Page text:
In recent years, it has become increasingly clear that the structural integrity and functional stability of multiple organelles are important for the function and survival of cells. Various organelle dysfunction plays an important role in the pathogenesis and progression of COPD [42]. In fact, these organelles showed significant structural derangement and aberrant function under exposure to cigarette smoke. The excessive oxidative burden is considered to be one of the underlying mechanisms of COPD epithelial barrier breakdown. Chronic exposure of the lungs to cigarette smoke disrupts the mitochondrial activity and endoplasmic reticulum (ER) homeostasis that triggers an unresolvable unfolded protein response activation. Mitochondrial dysfunction induces oxidative stress through excessive production of mitochondrial ROS, thereby increasing epithelial barrier permeability. Furthermore, cigarette smoke leads to the accumulation of damaged and misfolded proteins in the endoplasmic reticulum (ER), a condition known as ER stress, accompanied by enhanced unfolded protein response (UPR). Although UPR is a compensatory cellular response that reduces protein synthesis and enhances protein folding and degradation, UPR also contributes to lung cell apoptosis and lung inflammation during excessive ER stress [43,44,45,46,47]. Therefore, quality control of multiple organelles is of great significance for maintaining cell survival and function, and maybe a potential therapeutic target for COPD.

The possible link between cigarette smoking-related COPD and lung cancer

Cigarette smoking is the principal factor driving the pathogenesis and progression of COPD and lung cancer. Several epidemiological and observational cohort studies have systematically confirmed the close relationship between COPD and lung cancer [48,49,50,51,52]. Epidemiological studies have shown a four- to sixfold increased risk of lung cancer in patients with COPD, with the onset of lung cancer associated with the severity of COPD [53, 54]. Significantly, many phenotypic and genotypic features of COPD, such as a history of smoking, chronic bronchitis, airway obstruction, and emphysema, are associated with an increased risk of lung cancer [55, 56]. COPD has been reported to be an additional burden and risk factor for the development of lung cancer, primarily squamous cell carcinoma, especially in smokers [10, 57]. Genetic susceptibility, DNA methylation changes, local chronic lung inflammation, and abnormal repair mechanisms in COPD patients are important potential factors for lung cancer development [58,59,60]. Indeed, COPD and lung cancer have many common biological mechanisms, including chronic inflammation, oxidative stress, matrix degradation, genetic susceptibility, lung barrier dysfunction, and epithelial–mesenchymal transition (EMT) [4, 59, 61]. Among these, oxidative stress, chronic inflammation, and EMT are the most studied drivers of carcinogenesis. Cigarette smoke exposure causes inflammation, oxidative stress, and lung barrier dysfunction, and leads to EMT that end up with ultimately abnormal tissue repair [4]. The protracted inflammation gave rise to EMT which ended up with aberrant tissue repair. This might help explain the link between COPD and lung cancer in smokers and may provide guidance for management and prevention strategies for COPD and lung cancer.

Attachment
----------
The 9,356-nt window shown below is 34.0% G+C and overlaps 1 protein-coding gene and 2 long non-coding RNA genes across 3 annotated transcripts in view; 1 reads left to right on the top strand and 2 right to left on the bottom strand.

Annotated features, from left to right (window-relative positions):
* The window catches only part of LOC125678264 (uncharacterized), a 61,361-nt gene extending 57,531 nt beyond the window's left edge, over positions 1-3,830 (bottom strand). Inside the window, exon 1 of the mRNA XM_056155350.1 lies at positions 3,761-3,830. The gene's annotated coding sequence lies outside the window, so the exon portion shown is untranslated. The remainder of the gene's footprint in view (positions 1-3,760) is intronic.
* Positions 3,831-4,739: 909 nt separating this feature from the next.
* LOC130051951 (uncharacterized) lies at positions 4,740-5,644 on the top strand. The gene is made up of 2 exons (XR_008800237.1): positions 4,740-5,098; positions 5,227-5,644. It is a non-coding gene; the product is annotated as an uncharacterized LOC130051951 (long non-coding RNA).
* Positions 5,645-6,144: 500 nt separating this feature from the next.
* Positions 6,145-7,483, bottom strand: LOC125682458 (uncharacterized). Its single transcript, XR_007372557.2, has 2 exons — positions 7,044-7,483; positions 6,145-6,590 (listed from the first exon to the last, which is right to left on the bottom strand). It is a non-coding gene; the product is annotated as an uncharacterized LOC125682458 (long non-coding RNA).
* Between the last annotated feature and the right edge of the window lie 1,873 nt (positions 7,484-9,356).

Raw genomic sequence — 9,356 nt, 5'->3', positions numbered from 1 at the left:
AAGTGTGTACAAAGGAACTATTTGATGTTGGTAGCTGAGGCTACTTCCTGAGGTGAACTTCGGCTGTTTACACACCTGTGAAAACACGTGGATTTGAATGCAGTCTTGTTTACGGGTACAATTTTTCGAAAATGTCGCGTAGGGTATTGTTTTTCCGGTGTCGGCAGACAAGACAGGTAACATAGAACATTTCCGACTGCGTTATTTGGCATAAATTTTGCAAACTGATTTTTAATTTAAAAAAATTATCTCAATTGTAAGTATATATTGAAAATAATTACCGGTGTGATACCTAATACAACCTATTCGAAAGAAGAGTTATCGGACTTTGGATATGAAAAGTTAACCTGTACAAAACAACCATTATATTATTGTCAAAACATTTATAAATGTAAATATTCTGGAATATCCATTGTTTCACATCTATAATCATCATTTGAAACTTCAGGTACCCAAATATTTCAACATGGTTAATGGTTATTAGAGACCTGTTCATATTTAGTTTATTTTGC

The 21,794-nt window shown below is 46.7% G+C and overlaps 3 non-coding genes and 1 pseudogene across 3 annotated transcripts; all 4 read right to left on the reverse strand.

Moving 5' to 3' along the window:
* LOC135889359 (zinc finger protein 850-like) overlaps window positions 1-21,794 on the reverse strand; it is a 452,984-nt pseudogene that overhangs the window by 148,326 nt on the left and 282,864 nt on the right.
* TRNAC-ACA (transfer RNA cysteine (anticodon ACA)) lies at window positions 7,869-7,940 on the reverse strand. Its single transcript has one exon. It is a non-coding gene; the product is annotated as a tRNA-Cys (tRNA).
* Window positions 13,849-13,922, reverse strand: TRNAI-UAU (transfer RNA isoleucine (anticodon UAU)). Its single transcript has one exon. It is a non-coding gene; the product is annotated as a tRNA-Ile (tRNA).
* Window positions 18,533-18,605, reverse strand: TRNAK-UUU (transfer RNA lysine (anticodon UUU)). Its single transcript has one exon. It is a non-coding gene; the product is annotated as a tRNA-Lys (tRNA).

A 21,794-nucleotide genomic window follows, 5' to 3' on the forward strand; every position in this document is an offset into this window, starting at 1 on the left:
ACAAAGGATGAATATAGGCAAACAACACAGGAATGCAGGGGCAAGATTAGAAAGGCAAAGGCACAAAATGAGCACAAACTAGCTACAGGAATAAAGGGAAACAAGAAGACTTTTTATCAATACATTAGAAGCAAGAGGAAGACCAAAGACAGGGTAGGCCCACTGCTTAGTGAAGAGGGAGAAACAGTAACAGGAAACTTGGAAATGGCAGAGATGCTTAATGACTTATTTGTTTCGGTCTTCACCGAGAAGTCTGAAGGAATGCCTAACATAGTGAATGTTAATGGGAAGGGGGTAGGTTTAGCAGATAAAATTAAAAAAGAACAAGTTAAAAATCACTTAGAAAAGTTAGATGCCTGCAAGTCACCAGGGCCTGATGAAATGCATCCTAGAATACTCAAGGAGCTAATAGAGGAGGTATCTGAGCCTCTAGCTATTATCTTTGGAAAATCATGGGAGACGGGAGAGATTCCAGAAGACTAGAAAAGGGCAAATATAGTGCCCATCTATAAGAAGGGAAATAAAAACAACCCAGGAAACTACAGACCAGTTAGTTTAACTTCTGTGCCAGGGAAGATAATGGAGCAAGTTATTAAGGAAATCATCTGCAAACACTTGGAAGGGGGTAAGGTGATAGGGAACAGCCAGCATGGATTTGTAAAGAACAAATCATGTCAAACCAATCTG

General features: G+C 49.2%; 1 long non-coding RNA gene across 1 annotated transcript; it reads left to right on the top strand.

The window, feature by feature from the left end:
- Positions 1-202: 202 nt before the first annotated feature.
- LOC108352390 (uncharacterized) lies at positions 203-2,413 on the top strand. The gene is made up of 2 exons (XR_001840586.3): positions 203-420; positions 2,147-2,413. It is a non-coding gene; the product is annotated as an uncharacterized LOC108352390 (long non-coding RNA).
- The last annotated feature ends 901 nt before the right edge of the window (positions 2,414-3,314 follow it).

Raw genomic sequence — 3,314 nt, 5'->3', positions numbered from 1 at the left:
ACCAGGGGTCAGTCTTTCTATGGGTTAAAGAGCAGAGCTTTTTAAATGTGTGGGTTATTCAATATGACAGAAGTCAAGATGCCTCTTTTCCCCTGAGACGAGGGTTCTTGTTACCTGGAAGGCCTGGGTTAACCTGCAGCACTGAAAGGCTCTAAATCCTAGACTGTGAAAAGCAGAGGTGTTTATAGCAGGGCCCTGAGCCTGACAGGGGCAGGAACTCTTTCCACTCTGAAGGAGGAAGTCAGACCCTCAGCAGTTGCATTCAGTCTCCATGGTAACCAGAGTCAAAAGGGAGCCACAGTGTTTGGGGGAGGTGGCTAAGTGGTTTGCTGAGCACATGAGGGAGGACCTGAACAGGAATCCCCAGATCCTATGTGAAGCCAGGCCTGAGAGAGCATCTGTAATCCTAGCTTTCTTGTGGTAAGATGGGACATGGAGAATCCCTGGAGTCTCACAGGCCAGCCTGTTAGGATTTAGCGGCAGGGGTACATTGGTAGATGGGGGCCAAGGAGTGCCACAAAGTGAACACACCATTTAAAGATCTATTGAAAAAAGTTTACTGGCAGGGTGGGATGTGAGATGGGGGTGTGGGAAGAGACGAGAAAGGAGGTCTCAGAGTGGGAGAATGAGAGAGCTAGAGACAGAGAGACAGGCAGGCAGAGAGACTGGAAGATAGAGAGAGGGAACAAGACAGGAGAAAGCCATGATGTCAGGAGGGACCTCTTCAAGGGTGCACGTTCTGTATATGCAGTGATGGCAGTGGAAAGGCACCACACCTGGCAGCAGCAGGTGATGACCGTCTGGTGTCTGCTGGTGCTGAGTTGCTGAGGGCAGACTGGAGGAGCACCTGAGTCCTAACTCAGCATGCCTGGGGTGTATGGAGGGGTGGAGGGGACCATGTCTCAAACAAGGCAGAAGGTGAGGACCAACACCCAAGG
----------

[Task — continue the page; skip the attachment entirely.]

Epithelial–mesenchymal transformation in chronic obstructive pulmonary disease

Epithelial–mesenchymal transformation

The pulmonary epithelial cell lining forms an external protective barrier against the environmental toxins produced by smog and microbial infection. EMT is a unique biological process, that refers to epithelial cells losing their polarity and transforming into mobile mesenchymal cells. Generally, EMT can be classified into three main types based on the physiological tissue setting: type I EMT occurs in embryonic development and organogenesis, type II EMT occurs in tissue repair and fibrosis, and type III EMT occurs in epithelial malignancies associated with aggressive or metastatic phenotypes [62]. The Morphological alterations characteristic of EMT include the disruption of epithelial cell junctions, the destruction of polar complex, and the reorganization of cytoskeletal structure. Molecularly, EMT is characterized by downregulation of epithelial junction proteins (e.g., E-Cadherin and Occludins) and activation of EMT transcriptional activators (e.g., Snail, Slug, and Twist) and mesenchymal markers (e.g., S100A4, Vimentin, Fibronectin, and N-Cadherin) [63].